Like many projects, this collaboration grew out of circumstance, chance, and congruence. We had been friends for many years after working together as art animators at Spiral Garden in Toronto, Ontario. We had applied, separately, to the Homework: Infrastructures and Collaboration in Social Practices conference hosted by Broken City Lab in Windsor, Ontario, Canada that took place in October 2011. When we realised that we had been placed on the same panel, it seemed only natural to do something together.


Our mutual interest both in social practice arts and in interviews as a research methodology led us to wonder about the form of the interview and its potential for radical education. At the time, Amber was in the midst of a Master’s degree in art education at the School of the Art Institute of Chicago (SAIC); Heather had just finished a PhD in communication at Concordia University on community-based art. We both used interview methodologies to research arts and education spaces that advanced progressive pedagogies or alternative social infrastructures. These methodologies exemplify the blurring of boundaries between the humanities, social sciences, and the arts, evidenced in community based theatre, social practice art, and in the ‘educational turn’ in contemporary curating.1 This cross-disciplinary work, which brings interviews – traditionally an ethnographic tool – into the realm of art and curating, expresses a desire to ‘address education, or curating, [or art], at those points at which it urgently needs to be shaken up and made uncomfortable’ (Rogoff 2010, 33). By taking the strategies of one disciplinary form and applying them within another, we might re-envision the processes, performances, and procedures of education and knowledge production. We were curious about what drew us to interviews as a form of creative engagement and a site of learning and about what might be opened up through the process of investigating these dialogical structures in a more formal manner.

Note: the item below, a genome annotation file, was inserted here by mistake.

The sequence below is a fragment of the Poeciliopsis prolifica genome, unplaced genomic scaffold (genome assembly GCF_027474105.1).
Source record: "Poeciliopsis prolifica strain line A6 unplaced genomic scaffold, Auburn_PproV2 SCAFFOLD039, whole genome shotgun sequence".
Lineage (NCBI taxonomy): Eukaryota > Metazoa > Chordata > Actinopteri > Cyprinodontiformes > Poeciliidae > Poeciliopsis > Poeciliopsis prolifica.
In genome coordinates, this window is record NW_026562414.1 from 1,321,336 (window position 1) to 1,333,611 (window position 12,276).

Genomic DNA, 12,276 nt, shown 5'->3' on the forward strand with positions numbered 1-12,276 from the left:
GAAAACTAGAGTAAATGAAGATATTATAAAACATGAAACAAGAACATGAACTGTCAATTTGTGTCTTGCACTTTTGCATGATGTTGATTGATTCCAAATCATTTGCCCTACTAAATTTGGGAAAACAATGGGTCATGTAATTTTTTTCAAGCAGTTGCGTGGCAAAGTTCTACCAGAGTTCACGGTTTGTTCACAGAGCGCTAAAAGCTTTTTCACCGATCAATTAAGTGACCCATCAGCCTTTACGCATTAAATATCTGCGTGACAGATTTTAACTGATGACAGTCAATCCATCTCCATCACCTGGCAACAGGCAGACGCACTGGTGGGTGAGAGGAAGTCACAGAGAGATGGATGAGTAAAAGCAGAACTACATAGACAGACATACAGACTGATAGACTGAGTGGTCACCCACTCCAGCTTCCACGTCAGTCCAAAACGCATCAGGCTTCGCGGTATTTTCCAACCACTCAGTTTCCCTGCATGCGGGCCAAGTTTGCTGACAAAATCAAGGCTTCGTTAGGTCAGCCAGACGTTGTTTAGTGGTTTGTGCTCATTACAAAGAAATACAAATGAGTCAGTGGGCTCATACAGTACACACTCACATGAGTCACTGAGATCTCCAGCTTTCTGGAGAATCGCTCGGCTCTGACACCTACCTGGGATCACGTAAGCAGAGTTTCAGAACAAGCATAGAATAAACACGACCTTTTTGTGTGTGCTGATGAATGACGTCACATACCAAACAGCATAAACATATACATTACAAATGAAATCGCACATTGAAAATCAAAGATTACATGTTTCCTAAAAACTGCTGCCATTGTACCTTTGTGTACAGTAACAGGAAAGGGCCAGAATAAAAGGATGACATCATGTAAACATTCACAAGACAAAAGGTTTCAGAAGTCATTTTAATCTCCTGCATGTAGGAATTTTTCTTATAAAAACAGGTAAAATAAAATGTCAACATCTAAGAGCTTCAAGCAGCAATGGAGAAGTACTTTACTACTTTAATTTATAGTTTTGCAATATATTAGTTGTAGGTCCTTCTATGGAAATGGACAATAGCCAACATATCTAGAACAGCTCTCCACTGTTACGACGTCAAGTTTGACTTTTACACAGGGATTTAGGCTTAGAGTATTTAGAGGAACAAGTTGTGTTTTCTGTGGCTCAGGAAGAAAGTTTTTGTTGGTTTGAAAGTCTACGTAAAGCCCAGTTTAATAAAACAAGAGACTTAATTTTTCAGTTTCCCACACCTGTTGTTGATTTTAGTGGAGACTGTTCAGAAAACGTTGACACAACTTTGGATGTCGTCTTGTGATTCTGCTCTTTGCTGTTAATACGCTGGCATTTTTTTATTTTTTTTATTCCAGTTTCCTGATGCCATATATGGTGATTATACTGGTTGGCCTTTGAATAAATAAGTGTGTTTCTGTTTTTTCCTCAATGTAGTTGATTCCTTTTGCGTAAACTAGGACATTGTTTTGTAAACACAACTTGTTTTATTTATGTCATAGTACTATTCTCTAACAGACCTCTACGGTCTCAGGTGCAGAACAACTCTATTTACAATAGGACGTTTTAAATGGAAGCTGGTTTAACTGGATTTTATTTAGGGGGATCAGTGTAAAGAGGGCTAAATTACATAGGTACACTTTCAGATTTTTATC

Amber had been reading Gregory Bateson’s chapter on metalogues in Steps to an Ecology of Mind (1972) after being introduced to the concept through an essay by Clémentine Deliss (2009) on her Future Academy project. Amber began thinking about educational collaboration in metalogic terms, where the participants, process, and product of a group’s work evolve in a recursive relationship to one another that informs each. For Heather, the metalogue seemed to provide a way to think through how knowledge is structured, as ‘the creation and interaction of ideas must necessarily exemplify evolutionary process’ (Bateson 1972, 21). That is, knowledge, through the form of the metalogue, could be understood as a feedback system, one that might provide openings for more democratic and less hierarchically driven education. More generally, we became interested in the relationship of form to content, in this case, in various forms of verbal engagement and how they might influence an educational setting. In other words, our project sought to address the question, Can different forms of dialogue, such as interviews, conversations, or metalogues, influence how we learn or teach, or what we are able to convey in an educational setting? To answer this preliminary question, we began setting up different structures for these three forms of verbal exchange.